"Just trying to be realistic," Cleary said. "I think the league is waiting for us to make the move, and we're waiting for them to move. So someone has to move. And I don't see it coming from our end. We've given them a couple of good options that they can work with, and they, obviously, feel it's not good enough.
"We're at a stalemate, I guess you can say. We're stuck in the middle right now."
In late January, 2005, I started a blog called Breaking Sports. My intention at the time was to cover the sporting world, but that quickly became a hockey only website.
Today I went back to the first days of Breaking Sports which started about 4 1/2 months into the 2004-05 NHL lockout and was able to track down some of the links I provided at the time.
I find it fascinating to read some of the things I posted regarding the CBA negotiations back then and how many of it is starting or will repeat itself this time around.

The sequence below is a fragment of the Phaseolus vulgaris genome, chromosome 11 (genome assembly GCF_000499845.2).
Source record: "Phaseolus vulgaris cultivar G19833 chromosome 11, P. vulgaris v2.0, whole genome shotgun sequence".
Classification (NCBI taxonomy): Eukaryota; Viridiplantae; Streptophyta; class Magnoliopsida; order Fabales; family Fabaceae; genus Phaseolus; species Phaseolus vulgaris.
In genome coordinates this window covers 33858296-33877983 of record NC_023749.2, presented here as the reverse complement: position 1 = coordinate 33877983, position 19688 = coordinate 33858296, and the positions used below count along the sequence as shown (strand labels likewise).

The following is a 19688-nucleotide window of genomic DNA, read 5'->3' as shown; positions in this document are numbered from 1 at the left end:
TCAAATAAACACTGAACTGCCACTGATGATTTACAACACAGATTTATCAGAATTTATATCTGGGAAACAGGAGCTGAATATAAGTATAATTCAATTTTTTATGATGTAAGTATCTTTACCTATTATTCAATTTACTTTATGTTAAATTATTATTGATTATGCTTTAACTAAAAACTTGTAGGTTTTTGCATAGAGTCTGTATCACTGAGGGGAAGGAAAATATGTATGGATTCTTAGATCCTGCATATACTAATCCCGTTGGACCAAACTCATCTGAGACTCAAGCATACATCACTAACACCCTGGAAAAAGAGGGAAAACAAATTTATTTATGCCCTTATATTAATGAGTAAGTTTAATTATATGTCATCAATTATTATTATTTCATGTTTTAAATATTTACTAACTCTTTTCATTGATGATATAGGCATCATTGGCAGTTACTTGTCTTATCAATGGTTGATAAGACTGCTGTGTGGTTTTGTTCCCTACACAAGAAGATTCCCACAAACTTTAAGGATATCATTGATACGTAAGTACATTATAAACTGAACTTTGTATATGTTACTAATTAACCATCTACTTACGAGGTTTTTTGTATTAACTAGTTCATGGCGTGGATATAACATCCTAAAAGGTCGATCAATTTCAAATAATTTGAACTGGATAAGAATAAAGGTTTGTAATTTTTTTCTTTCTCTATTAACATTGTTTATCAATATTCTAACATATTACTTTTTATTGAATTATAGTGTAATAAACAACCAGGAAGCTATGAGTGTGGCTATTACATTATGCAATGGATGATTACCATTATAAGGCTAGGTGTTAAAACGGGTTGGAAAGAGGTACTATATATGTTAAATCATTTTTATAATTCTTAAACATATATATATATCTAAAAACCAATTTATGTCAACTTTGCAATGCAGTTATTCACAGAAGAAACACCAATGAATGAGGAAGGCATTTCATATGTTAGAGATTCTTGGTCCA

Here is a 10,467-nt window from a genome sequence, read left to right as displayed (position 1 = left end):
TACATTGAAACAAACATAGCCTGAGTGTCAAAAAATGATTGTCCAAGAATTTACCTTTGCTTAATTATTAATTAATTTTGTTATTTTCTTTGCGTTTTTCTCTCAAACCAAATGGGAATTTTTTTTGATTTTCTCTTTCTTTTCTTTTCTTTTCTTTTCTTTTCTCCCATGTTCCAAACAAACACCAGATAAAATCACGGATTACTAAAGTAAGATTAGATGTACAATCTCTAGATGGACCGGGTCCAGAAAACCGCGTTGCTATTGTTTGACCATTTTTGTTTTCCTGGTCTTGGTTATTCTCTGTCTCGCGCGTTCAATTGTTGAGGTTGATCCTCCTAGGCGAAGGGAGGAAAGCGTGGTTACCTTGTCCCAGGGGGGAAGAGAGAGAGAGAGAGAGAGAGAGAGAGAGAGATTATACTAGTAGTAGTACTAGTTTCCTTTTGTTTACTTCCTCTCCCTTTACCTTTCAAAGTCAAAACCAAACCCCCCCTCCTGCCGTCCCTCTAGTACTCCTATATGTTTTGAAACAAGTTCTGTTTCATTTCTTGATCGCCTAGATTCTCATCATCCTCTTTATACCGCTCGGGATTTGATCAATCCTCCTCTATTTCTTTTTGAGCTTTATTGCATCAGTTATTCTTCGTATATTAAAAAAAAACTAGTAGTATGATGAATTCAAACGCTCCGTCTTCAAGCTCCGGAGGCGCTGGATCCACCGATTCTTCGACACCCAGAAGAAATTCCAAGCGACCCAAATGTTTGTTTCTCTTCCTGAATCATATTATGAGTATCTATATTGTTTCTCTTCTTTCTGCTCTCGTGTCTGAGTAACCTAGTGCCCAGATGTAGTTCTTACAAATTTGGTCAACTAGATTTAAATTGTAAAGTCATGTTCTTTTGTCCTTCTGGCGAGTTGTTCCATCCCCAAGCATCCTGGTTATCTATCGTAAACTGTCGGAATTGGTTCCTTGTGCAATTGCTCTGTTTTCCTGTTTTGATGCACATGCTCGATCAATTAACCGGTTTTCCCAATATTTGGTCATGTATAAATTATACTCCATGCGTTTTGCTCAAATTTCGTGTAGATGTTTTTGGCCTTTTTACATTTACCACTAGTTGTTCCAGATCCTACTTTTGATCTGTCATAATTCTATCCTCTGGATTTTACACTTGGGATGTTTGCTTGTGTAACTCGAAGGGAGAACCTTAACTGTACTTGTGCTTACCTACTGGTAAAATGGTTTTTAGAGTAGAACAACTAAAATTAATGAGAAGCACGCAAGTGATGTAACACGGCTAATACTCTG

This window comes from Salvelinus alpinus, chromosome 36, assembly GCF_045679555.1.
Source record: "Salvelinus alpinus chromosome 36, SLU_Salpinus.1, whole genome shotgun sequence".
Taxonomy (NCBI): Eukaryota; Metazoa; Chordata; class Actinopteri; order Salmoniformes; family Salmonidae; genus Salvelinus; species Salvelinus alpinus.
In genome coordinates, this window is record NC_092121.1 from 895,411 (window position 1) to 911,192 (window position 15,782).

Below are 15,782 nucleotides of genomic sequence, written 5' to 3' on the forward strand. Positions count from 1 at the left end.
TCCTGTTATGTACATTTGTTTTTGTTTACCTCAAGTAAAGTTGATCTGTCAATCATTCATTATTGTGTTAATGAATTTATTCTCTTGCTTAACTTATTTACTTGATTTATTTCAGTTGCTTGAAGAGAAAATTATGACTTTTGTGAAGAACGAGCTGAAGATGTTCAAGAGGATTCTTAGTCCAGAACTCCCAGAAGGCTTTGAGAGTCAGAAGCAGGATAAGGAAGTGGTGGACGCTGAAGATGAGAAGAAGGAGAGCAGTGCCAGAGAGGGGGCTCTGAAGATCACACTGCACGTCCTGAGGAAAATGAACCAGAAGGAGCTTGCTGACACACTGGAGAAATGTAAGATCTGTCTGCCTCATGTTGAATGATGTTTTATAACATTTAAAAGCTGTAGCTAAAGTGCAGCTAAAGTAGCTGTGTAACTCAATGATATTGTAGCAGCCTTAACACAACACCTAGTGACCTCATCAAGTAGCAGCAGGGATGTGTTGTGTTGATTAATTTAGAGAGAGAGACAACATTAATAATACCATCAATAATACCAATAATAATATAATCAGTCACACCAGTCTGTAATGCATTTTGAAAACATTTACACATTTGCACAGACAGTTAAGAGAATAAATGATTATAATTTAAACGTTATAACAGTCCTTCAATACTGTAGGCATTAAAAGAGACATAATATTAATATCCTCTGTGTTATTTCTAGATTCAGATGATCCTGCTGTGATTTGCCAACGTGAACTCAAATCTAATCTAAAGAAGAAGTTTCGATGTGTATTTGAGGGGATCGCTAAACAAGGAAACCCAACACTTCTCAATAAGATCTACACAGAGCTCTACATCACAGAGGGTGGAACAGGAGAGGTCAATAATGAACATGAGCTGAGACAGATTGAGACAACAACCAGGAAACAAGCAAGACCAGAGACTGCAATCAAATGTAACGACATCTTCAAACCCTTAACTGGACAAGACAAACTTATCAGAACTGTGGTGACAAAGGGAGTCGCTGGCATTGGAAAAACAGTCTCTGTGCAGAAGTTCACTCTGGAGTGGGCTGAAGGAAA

The only thing I see differently is the fans losing interest much quicker this time around.
from Liz Mullen and Christopher Botta of SportsBusiness Journal at the Sporting News,
During the NHL lockout, NHL Players’ Association Executive Director Don Fehr is working to keep players unified, involved and informed about developments through tried and true methods that he has used for decades, but the union also is using new technology, including an app it created for players’ mobile devices.
The NHLPA developed the mobile app with Kanata, Ontario-based Vayyoo, a mobile application and solutions company for businesses. It was initiated four months ago.